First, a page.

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Decrease Inflammation by Eating Right

By Jill Feilmeier on March 21, 2013 in Dental Health

Dad and sons looking at veggitables

More than three out of four adults over age 35 have periodontal (gum) disease, a condition that can lead to tooth loss. Periodontal disease involves the inflammation and infection of the supporting soft and hard tissue surrounding teeth. Are your gums inflamed?

Symptoms include:

  • Gingivitis – If your gums are red, swollen, tender and bleeding this may be a sign of gingivitis. You can get your gums back in-shape with daily flossing and brushing.
  • If the symptoms continue, you may have advanced to periodontitis, which is characterized by the loss of tissue attachment to the teeth and bone loss. A tooth will lose its supporting structure, become loose and fall out.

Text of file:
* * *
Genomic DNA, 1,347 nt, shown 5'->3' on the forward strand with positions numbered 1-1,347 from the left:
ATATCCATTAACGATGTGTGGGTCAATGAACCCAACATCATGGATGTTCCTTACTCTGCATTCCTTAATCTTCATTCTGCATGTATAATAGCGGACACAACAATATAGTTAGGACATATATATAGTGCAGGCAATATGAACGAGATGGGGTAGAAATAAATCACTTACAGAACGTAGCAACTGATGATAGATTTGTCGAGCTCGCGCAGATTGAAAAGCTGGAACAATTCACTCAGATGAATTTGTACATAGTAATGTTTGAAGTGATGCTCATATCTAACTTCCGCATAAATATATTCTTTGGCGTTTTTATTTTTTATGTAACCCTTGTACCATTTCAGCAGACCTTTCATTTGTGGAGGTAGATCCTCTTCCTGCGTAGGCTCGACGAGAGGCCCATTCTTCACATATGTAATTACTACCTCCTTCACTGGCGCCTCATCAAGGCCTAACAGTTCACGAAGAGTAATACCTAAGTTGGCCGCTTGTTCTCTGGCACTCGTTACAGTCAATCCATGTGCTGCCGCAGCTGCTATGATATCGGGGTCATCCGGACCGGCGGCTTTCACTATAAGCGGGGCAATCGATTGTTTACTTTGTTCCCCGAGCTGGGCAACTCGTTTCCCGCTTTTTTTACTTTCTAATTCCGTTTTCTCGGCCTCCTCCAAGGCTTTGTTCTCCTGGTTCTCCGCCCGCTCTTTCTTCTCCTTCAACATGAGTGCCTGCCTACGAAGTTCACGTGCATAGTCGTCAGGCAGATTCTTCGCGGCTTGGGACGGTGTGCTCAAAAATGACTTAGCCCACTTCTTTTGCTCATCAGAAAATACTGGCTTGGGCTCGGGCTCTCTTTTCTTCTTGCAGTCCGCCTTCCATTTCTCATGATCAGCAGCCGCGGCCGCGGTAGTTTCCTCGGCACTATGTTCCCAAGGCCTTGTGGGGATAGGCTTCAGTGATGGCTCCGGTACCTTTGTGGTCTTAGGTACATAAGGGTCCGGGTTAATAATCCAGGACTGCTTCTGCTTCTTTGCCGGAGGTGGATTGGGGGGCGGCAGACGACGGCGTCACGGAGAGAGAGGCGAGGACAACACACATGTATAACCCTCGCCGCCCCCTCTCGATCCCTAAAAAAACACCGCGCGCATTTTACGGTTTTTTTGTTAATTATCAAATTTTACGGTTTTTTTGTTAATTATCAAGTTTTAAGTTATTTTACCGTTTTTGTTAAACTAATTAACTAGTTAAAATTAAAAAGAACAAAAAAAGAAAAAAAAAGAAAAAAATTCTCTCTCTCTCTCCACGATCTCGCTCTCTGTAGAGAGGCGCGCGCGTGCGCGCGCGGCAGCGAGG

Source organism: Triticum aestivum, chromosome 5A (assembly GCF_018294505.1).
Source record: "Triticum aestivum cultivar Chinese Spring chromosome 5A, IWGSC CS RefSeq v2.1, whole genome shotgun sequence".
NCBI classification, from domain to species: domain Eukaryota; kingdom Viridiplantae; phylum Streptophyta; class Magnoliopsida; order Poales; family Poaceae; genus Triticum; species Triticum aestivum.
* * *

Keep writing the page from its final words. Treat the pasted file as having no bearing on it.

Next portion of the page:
Your risk for gum disease could increase if you don't brush and floss regularly, or if you don't see a dentist for professional cleanings. People who smoke, have uncontrolled diabetes or other diseases, or have untreated dental problems are also at high risk for gum disease.

The good news is you have the control! Even changing your diet can help ease the pain of inflammation.

Change your Diet Improving your diet can help prevent inflammation in your gums. Here are some tips:

  • Eat a balanced diet, especially foods rich in vitamin C, B12, folic acid and calcium. This will help strengthen your gums and bones.
  • Limit the frequency of eating foods loaded with refined sugar (sucrose).
  • Drink plenty of water. Drinking water, especially after eating, can help wash food off your teeth and make it less likely that bacteria will form gum-damaging plaque.
  • Don't consume extremely hot or cold food or drinks. If you experience gum problems, you may find it easier to have lukewarm or cooler foods and drinks.

Learn more about gum disease and how to prevent it.